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NJ Supreme Court Sees Standing in Tax Lienholders to Challenge Municipal Approval

NJ Supreme Court Sees Standing in Tax Lienholders to Challenge Municipal Approval

On August 2, 2018, New Jersey’s Supreme Court held that a holder of a municipal tax lien may have standing to challenge a local planning board’s approval for a neighboring property.  The syllabus and opinion for this case, Cherokee LCP Land, LLC v. City of Linden Planning Bd. (A-82-16) (079146), may be found here:

In 2013, after a series of transfers, bankruptcy proceedings, and abandonment, Cherokee LCP Land, LLC (“Cherokee”) acquired a Superfund site adjacent to property owned by Goodman North American Partnership Holdings, LLC (“Goodman”).  In that same year, Cherokee Equities, LLC (“Equities”) purchased three tax sale certificates on the Superfund site and initiated tax foreclosure proceedings.  After filing the foreclosure complaint, Equities assigned the certificates to Linden 587, LLC (“Linden 587”), and Linden 587 became plaintiff in the foreclosure proceedings.

Goodman had also submitted a site plan application for development of its property to the City of Linden Planning Board (the “Board”).  Seventeen days before Linden 587 was assigned the certificates, the Board conducted a meeting on Goodman’s application, at which Cherokee attended as an objector.  Notably, Equities and Linden 587 were not in attendance.  Notwithstanding, the Board unanimously approved Goodman’s application with conditions, and Cherokee subsequently offered to sell its Superfund site to Goodman for 2% of the project to avoid litigation.

Cherokee and Linden 587 (hereinafter “plaintiffs”) then filed a complaint in lieu of prerogative writs challenging the Board’s approval.  In response, Goodman moved to dismiss the complaint, arguing in part Cherokee and Linden 587 lacked standing.  The trial court granted Goodman’s motion, finding plaintiffs lacked standing and as such, did not need to reach the merits of the motion.  The trial court noted that neither “Linden 587’s affiliated status with Cherokee” nor its “status as a holder of three liens on the [Superfund site]” conferred standing.

On appeal, the Appellate Division affirmed the dismissal of plaintiffs’ complaint, finding again that plaintiffs lacked standing because it “[did not] appear[ ] before the Board nor file[ ] any objection with the Board.”  The Appellate Division also pointed to the fact Linden 587 had not foreclosed upon the Superfund site or redeemed the tax sale certificates before filing its complaint in lieu of prerogative writs.  As such, Linden 587 “did not have an existing property interest” in the Superfund site.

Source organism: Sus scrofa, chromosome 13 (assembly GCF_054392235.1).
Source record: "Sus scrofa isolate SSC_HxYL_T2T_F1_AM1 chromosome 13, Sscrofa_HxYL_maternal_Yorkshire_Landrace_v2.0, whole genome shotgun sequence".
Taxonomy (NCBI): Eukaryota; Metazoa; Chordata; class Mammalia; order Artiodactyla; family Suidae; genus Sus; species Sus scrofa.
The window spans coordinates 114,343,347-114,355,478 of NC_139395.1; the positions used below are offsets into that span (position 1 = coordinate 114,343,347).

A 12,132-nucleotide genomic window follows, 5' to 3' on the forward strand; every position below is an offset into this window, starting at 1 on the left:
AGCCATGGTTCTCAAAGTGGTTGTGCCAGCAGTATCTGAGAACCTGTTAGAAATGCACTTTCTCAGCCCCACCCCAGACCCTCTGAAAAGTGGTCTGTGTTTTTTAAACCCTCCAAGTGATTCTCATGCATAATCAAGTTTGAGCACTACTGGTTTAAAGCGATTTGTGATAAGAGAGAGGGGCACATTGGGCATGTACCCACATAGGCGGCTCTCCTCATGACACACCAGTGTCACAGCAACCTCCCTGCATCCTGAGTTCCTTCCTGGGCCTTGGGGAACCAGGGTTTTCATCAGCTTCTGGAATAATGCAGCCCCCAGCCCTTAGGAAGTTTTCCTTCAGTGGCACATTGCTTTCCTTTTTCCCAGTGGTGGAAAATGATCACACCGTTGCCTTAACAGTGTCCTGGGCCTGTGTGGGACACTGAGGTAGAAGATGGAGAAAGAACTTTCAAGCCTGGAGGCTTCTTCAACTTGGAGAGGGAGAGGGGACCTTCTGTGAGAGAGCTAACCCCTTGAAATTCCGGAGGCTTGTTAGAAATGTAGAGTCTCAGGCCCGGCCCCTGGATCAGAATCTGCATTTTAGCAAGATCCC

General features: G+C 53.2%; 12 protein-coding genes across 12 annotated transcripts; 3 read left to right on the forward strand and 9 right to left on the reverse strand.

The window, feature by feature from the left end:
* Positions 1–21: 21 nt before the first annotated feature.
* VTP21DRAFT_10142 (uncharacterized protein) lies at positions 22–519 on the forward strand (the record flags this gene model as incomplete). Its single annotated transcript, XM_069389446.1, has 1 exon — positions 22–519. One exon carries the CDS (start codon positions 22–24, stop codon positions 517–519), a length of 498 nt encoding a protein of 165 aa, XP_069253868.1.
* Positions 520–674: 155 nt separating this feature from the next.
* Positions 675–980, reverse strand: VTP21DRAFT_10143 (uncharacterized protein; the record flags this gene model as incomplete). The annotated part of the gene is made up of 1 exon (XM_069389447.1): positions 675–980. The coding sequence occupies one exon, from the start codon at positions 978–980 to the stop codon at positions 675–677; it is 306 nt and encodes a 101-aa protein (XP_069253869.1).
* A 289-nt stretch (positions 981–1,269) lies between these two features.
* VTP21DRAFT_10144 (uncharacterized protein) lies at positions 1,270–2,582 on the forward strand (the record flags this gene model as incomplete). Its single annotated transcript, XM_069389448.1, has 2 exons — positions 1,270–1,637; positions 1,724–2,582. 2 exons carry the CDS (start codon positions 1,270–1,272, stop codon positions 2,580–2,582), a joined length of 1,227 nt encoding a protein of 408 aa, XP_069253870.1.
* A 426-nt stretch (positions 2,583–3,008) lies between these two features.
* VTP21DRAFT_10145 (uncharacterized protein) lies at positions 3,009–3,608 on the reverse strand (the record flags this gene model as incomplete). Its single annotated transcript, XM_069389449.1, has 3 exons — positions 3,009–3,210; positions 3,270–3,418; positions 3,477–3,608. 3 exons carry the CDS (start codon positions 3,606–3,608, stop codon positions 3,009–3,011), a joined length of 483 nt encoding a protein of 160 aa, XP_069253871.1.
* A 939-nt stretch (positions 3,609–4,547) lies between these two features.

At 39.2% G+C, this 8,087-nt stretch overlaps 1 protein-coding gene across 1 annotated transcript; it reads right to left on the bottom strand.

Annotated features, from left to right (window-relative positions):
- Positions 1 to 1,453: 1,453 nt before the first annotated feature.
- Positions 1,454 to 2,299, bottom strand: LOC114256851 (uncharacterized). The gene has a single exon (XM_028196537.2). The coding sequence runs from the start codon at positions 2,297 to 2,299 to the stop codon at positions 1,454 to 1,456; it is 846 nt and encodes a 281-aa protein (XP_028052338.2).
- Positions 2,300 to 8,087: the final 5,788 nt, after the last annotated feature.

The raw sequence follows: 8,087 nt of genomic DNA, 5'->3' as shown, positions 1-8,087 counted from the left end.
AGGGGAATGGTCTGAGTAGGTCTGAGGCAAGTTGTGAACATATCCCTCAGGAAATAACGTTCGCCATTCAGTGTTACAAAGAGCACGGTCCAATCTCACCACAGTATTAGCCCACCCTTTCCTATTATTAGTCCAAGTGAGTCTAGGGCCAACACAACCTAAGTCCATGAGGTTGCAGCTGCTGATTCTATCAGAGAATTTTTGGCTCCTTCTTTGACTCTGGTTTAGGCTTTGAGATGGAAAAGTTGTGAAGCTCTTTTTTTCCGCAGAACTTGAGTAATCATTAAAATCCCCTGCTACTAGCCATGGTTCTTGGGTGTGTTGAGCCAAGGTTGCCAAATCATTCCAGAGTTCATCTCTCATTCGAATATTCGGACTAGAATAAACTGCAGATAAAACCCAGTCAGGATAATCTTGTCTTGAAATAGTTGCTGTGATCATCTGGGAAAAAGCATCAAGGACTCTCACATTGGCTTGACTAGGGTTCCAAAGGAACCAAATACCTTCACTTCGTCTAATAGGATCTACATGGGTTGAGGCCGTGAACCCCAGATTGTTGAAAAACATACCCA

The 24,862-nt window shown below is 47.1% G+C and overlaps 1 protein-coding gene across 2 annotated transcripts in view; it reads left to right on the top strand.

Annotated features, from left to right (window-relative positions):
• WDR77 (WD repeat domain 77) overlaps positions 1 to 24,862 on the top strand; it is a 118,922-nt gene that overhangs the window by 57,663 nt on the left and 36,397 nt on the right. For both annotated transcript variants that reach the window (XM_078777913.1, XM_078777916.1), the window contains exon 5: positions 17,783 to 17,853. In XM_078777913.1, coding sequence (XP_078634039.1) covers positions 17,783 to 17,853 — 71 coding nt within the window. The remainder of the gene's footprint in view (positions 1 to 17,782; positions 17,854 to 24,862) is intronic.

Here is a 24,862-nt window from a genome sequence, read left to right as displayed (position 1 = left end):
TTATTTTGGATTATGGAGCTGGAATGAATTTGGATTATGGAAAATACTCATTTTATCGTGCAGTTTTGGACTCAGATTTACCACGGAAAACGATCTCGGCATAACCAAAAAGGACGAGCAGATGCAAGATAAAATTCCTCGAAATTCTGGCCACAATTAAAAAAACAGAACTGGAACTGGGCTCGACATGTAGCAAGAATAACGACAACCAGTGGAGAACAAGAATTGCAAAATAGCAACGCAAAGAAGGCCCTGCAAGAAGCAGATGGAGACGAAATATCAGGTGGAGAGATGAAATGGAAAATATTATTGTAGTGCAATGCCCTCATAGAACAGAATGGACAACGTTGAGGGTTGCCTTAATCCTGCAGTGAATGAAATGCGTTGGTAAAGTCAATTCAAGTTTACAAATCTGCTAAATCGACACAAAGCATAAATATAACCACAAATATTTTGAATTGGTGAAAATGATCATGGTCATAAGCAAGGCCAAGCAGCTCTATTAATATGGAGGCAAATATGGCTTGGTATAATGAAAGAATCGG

The Supreme Court granted plaintiffs’ petition for certification to decide whether Linden 587, as the holder of tax sale certificates and as plaintiff in the foreclosure proceedings, had standing as an “interested party” pursuant to N.J.S.A. 40:55D-4, “because its right to acquire or use the [Superfund site] has been destroyed by the Board’s approval of the Goodman plan.”  According no special deference to the trial court’s interpretation of plaintiffs’ standing, the Court held a tax lienholder who can show that its “right to use, acquire or enjoy property is or may be affected” if the application is granted is an interested party and therefore may have standing to challenge a planning board’s approval of a land use application.

While the Court’s conclusion is not determinative of standing, it does highlight the property rights afforded to tax lienholders and the importance of analyzing standing on a case-by-case basis.  The Court’s noting of the specifics of the Goodman project (i.e., that it would eliminate certain points of access to the Superfund site, interfere with an existing easement, and modify stormwater management) are telling of its decision to give plaintiffs’ standing to challenge with a limited possessory interest to the Superfund site.

The Court also added the following guidance: “If the Legislature had intended for only parties required to be notified to have standing, it would have said so and restricted the standing requirements accordingly. Instead, the Legislature allows any ‘interested party’ to appeal a board action, which is discrete from a noticed party under the [Municipal Land Use Law]. Standing does not depend upon ownership or proximity, but rather on meeting the definition of an ‘interested party.’”

As such, the judgment of the Appellate Division was reversed and the matter remanded to the trial court for further proceedings.

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